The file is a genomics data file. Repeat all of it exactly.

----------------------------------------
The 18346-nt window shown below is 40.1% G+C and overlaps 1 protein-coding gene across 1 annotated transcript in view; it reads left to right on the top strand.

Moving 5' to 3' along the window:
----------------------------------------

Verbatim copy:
The 18346-nt window shown below is 40.1% G+C and overlaps 1 protein-coding gene across 1 annotated transcript in view; it reads left to right on the top strand.

Moving 5' to 3' along the window: